Finally, the 2015 season is the reason Stephon Gilmore is primed for a Pro Bowl debut in 2016. With the hiring of Rex Ryan came an aggressive, blitz heavy defense that would often leave the number one corner on an “island” by himself with no safety help. Stephon Gilmore thrives in this type of scheme and he did just that this previous season. According to Pro Football Focus Gilmore was the 10th best cornerback in the league last season despite suffering a season ending shoulder injury and missing the last 4 games of the season. He also had a career high 18 pass break ups.
CB Ronald Darby
Stephon Gilmore’s running mate at cornerback is the second year player known as Ronald Darby. He played just as good as Gilmore, if not better in 2015. The second round pick came in and immediately became the shutdown cornerback that every team covets.
The same people that graded Gilmore as the 10th best cornerback graded Darby as the 4th best cornerback. That is great, especially since he was a rookie. He lost the Defensive Rookie of the Year award to fellow corner who plays for the Kansas City Chiefs, Marcus Peters. Darby does not get as much notoriety as Peters because Peters had 8 interceptions compared to Darby’s 2. Much like Gilmore, Darby thrives in the bump and run coverage that Rex Ryan’s scheme provides. Although his ball skills are not on par with some of the upper echelon shutdown corners his coverage skills are very much so.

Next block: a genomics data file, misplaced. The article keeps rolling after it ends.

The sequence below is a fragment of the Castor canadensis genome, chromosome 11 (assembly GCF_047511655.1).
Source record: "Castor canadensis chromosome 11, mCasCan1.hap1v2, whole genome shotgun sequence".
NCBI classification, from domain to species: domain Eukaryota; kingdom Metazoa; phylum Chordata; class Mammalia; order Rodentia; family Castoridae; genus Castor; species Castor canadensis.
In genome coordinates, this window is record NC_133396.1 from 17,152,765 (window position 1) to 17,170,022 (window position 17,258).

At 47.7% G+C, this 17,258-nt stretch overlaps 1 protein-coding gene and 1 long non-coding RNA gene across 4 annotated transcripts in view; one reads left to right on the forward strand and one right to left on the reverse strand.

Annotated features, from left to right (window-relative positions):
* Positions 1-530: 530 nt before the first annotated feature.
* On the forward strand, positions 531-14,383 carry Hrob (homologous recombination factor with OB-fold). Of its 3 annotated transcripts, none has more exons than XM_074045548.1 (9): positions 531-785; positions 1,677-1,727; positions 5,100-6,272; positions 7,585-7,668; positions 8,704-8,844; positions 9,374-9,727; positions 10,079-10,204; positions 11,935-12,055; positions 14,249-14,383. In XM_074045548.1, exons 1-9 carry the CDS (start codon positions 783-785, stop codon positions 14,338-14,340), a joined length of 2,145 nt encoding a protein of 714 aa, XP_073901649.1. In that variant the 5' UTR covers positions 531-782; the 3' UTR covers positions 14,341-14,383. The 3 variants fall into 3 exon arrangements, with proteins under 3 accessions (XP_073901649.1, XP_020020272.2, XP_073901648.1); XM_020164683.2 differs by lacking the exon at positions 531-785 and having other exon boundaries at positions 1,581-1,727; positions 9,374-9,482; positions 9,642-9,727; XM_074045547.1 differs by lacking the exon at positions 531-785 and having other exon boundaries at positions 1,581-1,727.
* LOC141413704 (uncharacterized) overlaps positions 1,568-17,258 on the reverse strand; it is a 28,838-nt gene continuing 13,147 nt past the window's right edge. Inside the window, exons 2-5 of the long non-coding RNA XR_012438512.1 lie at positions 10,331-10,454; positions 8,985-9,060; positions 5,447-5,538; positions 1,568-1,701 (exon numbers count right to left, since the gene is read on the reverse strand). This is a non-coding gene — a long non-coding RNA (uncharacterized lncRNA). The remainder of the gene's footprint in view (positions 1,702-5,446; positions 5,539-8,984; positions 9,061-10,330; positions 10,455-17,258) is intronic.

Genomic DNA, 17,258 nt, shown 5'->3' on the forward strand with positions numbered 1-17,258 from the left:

Darby having an extra year of experience and having the benefit of the rest of the defense around him having an idea of what is going on should boost Darby to his first, of many, Pro Bowl appearances.
LT Cordy Glenn
Cordy Glenn has started 61 games for the Buffalo Bills in the four years he has been in here since being drafted in the second round of the 2012 draft. His only missed starts were during his rookie season due to injury. Throughout his tenure with the Bills, Glenn has proved to be a formidable run blocker and an superb blind side protector for his quarterback. Glenn did not receive much attention from around league, yet he continued to play at a high level for the Bills.